State-level discussion over the bills—which are aimed only at the biggest cities and counties in Texas—ties into longstanding local debates over Austin's complex and antiquated zoning rulebook, managing growth and added density, and the protections that Austin's abundant single-family neighborhoods receive.
The proposals are under consideration in a session in which the Texas Legislature is pursuing several proposals targeting local government control of various municipal issues, including land use. The bills would affect other large cities in addition to Austin, but the capital city has frequently been referenced as an example of one with uniquely outdated and restrictive zoning rules.
Austin's two most recent efforts to comprehensively revise land-use regulations lasted years and cost millions of dollars but ended up producing no permanent changes after residents sued over the city's process and halted the effort.
Last year, City Council approved several more specific updates to encourage more residential development on major roadways and to grant taller height allowances for projects with affordable housing.
Among many land-use proposals in the Texas House and Senate this year, a pair of similar measures is aimed at two topics that have frequently come up in local housing debates: Austin's strict compatibility limits and minimum residential lot size.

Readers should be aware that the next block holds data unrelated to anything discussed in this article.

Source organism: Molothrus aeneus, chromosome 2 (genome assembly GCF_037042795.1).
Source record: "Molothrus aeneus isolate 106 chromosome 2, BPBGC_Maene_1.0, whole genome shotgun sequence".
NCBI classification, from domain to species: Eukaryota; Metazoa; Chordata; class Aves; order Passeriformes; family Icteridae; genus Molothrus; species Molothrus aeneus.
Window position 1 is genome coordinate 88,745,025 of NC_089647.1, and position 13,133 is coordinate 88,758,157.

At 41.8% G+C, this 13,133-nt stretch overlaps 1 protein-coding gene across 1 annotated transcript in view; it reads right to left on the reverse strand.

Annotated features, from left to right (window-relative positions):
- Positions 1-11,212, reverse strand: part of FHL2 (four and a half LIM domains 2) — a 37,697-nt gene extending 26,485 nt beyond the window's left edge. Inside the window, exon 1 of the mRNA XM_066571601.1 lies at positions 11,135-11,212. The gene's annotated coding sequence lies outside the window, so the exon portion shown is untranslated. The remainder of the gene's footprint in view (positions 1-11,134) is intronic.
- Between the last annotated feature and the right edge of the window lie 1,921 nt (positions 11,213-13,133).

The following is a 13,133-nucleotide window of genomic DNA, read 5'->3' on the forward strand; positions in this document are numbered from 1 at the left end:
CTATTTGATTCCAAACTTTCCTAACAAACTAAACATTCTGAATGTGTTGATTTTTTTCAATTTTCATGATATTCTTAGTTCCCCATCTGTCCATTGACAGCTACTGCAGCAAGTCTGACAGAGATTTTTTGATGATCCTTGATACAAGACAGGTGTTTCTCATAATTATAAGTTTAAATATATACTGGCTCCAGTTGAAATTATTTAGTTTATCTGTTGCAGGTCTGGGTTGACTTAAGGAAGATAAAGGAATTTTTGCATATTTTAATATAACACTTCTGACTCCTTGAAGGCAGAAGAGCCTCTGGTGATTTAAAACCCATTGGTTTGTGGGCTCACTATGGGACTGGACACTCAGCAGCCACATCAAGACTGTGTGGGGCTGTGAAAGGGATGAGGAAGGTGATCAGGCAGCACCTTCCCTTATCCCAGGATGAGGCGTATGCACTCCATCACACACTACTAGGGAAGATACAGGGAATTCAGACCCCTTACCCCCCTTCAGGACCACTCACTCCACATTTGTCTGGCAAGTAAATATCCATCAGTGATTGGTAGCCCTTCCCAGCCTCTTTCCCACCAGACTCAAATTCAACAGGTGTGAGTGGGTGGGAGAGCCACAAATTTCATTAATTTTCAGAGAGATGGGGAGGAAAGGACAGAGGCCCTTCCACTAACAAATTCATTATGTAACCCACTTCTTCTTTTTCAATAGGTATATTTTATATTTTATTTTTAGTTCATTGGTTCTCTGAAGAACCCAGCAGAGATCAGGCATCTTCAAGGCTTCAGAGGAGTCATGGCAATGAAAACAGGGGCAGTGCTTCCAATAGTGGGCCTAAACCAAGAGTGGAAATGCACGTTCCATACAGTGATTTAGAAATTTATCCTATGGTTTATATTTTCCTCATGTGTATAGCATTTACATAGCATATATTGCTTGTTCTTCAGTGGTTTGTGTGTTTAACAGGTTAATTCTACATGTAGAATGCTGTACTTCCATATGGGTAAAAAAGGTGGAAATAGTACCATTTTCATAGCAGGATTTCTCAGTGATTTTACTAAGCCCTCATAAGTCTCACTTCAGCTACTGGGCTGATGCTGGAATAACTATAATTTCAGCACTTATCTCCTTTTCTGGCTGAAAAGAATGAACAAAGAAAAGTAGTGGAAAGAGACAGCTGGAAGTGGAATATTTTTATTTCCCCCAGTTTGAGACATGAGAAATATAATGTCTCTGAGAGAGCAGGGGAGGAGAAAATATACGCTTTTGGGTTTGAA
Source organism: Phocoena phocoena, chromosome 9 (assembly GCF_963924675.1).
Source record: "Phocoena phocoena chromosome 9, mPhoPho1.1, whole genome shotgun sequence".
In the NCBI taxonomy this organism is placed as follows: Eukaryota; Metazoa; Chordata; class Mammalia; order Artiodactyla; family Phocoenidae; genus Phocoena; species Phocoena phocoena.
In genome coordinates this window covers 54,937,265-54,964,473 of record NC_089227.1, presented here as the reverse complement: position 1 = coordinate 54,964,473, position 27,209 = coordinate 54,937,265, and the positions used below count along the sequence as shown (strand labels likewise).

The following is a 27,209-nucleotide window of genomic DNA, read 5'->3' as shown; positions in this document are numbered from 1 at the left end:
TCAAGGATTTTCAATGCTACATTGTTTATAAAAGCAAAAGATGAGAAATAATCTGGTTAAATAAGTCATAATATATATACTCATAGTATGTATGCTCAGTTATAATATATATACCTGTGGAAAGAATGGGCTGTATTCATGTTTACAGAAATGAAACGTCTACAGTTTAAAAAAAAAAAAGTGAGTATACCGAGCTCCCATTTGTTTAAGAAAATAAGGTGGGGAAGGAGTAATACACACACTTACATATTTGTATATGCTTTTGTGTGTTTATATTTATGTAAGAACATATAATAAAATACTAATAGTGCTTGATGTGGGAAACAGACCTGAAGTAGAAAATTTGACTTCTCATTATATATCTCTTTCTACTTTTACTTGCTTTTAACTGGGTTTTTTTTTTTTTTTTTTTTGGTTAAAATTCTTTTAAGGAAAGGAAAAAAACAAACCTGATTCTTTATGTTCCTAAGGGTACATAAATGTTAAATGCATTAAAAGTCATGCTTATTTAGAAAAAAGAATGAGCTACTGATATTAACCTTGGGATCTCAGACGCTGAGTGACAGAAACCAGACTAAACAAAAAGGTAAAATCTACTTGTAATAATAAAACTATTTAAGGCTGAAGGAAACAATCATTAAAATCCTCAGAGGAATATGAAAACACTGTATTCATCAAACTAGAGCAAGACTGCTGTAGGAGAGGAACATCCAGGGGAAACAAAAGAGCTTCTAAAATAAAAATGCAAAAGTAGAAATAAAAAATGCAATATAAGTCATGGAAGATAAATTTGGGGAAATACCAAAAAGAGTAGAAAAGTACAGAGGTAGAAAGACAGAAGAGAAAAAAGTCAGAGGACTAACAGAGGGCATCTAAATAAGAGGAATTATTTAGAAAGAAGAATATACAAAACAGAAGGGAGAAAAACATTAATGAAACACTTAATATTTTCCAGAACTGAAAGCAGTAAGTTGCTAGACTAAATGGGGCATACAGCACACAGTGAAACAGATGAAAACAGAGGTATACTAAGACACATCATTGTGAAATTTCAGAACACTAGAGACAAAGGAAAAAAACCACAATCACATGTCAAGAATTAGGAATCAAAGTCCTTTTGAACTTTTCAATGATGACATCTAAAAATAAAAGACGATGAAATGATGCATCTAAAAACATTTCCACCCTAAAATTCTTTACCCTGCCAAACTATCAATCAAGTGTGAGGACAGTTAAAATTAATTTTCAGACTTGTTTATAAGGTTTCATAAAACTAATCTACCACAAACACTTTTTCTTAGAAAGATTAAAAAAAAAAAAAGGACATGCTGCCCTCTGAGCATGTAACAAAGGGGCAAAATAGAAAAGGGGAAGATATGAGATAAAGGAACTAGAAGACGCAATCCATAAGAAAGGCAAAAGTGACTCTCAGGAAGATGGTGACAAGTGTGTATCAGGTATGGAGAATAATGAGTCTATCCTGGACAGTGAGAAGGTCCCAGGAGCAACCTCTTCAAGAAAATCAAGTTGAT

Local compatibility standards were first enacted to protect neighborhoods from the effects of new construction viewed as out of place. They control building features such as height over a certain distance from single-family homes, limiting how big and tall projects located near existing communities can be built. Height allowances gradually increase the farther away a new project is located from a home.The effects of compatibility in Austin can stretch up to 540 feet away from a residential property line, several times more than similar limits in other major cities in Texas and across the country. In comparison, the effect of compatibility in many other municipalities extends just 50 feet away from homes.
Either Senate Bill 491 drafted by Sen. Bryan Hughes, R-Mineola, or its companion House Bill 2198 by Rep. Cole Hefner, R-Mt. Pleasant, would stop such height restrictions in large Texas cities from applying after 50 feet.